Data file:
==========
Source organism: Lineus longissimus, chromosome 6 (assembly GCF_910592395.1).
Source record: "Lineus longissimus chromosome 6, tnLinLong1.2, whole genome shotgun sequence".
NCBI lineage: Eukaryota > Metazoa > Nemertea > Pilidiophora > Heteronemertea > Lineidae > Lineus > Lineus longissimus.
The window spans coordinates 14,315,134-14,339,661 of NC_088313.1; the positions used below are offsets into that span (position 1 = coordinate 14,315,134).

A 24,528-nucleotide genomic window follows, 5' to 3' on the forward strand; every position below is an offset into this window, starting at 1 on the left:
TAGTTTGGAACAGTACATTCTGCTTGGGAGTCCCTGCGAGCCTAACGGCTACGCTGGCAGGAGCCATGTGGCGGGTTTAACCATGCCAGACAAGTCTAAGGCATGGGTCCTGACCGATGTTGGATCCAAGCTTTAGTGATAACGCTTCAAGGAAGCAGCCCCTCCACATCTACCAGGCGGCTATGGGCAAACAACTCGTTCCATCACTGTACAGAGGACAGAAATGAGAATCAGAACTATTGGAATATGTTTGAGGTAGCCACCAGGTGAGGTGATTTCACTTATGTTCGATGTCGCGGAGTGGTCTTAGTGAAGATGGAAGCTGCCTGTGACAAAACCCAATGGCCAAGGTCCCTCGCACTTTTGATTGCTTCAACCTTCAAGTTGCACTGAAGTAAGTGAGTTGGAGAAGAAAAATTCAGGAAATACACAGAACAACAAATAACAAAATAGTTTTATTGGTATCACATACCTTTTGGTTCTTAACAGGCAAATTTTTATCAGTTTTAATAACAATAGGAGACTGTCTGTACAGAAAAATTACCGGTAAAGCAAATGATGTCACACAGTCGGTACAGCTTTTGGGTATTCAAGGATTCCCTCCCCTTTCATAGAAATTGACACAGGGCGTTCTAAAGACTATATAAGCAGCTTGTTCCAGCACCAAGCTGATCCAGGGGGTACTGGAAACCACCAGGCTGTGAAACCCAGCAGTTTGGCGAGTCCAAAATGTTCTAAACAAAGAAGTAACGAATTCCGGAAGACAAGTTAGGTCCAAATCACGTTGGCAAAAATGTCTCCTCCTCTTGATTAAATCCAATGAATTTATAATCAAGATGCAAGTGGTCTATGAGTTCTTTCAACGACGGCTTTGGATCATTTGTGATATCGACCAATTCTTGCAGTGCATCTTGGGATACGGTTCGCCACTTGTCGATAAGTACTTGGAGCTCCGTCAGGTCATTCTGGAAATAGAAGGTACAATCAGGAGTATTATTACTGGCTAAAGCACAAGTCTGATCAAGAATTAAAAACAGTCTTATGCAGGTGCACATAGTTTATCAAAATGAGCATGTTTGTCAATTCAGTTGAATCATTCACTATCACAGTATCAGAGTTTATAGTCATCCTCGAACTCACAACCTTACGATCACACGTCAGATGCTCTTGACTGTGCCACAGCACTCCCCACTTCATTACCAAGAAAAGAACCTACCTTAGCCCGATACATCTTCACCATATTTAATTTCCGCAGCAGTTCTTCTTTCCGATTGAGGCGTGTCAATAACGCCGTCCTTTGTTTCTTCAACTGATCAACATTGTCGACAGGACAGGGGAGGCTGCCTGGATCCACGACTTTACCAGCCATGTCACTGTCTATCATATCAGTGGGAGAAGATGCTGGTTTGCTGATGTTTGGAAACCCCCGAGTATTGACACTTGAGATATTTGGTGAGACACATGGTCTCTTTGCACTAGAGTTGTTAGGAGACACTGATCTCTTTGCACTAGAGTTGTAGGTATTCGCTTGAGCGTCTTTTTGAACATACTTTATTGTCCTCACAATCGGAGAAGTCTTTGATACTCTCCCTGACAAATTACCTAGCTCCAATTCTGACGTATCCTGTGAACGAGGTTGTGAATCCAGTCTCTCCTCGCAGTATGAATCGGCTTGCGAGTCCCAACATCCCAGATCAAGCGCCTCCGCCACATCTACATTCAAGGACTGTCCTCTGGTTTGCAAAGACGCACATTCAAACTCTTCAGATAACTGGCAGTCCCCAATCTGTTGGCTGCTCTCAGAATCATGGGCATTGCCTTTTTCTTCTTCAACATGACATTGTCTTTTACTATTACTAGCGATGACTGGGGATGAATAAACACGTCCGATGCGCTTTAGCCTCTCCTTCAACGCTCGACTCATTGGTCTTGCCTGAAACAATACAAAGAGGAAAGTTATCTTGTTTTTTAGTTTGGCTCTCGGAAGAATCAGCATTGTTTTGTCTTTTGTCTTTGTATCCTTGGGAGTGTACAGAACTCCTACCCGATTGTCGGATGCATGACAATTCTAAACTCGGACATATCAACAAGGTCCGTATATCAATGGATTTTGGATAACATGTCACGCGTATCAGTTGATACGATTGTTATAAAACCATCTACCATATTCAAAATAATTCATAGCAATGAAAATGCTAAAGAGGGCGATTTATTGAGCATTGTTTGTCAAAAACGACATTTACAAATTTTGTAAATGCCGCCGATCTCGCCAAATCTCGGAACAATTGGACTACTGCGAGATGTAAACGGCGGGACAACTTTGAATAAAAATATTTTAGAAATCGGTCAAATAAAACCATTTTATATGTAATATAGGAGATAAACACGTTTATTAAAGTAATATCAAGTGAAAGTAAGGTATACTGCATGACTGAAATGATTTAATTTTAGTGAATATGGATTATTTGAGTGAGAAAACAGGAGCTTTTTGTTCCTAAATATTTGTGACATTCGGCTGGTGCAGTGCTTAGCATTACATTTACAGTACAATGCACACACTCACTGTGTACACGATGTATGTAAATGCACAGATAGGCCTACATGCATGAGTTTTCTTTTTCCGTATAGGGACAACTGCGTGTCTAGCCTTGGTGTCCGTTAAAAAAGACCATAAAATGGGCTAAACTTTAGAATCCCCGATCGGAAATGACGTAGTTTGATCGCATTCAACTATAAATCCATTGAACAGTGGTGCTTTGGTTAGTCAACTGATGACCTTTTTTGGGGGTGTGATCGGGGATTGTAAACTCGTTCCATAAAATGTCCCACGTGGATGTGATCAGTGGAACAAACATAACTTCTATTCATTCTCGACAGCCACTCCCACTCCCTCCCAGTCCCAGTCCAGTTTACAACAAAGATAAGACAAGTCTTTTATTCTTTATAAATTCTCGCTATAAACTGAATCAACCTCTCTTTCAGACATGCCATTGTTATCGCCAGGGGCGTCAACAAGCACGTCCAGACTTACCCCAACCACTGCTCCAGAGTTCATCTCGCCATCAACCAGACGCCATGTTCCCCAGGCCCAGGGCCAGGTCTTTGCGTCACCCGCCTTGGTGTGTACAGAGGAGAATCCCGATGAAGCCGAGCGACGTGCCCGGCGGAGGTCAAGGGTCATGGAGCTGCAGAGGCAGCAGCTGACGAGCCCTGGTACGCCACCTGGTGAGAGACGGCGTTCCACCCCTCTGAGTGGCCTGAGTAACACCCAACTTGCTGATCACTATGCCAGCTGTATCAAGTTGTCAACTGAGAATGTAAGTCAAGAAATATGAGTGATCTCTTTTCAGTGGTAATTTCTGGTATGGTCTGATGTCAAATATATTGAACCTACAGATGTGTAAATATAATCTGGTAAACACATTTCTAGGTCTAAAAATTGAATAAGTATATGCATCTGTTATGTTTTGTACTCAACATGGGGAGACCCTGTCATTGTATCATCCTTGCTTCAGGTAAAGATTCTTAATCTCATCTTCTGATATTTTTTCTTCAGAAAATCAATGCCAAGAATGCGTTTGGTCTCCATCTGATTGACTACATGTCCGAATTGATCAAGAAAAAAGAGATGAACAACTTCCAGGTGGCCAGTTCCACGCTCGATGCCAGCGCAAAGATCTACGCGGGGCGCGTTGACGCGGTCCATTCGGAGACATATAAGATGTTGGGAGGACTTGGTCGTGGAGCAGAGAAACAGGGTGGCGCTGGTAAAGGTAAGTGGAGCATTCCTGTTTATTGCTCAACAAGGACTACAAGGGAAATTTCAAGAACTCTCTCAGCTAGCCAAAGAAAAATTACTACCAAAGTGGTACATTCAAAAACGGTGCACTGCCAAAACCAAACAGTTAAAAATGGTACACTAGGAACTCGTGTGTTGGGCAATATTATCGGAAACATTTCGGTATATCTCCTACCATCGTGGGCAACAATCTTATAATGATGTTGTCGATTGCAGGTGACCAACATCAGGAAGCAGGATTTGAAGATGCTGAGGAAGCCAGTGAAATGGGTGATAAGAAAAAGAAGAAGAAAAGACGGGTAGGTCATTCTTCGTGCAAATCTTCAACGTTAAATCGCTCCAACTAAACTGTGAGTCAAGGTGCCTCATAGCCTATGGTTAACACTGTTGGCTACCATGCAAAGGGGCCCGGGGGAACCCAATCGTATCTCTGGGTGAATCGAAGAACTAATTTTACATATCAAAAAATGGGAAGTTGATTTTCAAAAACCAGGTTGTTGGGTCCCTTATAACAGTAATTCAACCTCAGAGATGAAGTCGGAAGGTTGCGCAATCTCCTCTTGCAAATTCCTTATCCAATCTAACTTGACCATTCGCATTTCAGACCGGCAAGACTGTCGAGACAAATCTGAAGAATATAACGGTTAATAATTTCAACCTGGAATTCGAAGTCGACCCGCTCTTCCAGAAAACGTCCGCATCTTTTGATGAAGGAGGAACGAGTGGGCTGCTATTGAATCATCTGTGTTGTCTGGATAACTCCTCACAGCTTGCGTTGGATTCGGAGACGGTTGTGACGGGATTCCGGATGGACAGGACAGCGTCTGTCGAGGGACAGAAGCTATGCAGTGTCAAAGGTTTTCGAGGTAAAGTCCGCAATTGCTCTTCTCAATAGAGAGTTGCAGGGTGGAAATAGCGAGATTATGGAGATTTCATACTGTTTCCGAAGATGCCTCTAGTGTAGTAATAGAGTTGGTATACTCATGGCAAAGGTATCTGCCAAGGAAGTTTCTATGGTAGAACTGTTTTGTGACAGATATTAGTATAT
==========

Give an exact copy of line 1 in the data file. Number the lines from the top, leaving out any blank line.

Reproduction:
Source organism: Lineus longissimus, chromosome 6 (assembly GCF_910592395.1).